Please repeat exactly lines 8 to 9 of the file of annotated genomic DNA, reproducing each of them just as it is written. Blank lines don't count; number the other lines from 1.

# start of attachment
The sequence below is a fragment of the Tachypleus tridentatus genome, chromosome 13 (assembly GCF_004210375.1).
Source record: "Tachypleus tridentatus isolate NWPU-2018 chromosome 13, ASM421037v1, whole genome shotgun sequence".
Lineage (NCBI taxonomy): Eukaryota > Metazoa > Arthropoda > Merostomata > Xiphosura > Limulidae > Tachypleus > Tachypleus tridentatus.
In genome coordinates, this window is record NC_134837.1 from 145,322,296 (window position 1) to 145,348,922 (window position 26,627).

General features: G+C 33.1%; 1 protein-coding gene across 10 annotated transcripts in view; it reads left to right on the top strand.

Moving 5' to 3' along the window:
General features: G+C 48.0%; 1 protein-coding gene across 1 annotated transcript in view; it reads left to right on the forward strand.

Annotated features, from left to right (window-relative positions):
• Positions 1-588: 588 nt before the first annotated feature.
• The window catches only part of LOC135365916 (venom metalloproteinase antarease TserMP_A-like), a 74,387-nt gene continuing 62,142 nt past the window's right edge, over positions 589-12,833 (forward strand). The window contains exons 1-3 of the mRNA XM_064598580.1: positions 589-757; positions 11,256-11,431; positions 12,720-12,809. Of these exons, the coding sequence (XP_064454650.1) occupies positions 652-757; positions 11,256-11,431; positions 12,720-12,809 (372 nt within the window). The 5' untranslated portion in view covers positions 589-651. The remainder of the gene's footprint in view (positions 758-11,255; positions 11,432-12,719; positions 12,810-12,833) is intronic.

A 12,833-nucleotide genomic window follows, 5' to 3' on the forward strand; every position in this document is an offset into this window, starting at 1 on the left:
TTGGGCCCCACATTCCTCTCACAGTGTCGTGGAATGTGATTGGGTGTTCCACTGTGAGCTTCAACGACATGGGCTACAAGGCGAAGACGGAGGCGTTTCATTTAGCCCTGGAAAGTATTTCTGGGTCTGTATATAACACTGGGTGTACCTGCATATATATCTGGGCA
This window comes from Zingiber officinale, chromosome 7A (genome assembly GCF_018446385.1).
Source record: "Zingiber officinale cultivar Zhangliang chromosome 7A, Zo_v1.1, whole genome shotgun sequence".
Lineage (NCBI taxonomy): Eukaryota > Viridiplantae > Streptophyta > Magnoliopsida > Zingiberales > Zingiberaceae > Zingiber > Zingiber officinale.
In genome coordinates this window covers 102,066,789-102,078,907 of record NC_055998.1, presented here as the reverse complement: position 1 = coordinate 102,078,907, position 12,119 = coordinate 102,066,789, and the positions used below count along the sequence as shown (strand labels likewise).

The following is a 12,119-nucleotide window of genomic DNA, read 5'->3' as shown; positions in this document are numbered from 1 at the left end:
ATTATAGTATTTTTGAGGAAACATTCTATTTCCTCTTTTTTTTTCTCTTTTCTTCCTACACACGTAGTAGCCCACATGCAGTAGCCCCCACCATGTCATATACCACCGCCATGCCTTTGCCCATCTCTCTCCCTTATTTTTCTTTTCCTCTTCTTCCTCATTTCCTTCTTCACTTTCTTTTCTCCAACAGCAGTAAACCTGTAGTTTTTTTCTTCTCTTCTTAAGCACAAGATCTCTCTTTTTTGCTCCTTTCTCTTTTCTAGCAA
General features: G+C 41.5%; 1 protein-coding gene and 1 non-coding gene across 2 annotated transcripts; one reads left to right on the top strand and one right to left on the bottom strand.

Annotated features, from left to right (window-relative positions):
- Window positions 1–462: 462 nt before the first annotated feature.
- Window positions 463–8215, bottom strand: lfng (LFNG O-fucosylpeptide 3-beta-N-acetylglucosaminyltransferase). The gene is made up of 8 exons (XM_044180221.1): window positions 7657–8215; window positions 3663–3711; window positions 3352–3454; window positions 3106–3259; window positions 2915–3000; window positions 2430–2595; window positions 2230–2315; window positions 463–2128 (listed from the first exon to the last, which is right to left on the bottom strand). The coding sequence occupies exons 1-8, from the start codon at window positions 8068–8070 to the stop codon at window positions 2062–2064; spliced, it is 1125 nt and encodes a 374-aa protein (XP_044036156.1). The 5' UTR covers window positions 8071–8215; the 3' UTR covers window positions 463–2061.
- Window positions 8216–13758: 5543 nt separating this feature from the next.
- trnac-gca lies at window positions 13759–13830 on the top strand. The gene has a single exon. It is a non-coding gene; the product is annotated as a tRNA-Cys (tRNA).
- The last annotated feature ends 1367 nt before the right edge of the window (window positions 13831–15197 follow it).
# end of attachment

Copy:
Annotated features, from left to right (window-relative positions):
• Positions 1-588: 588 nt before the first annotated feature.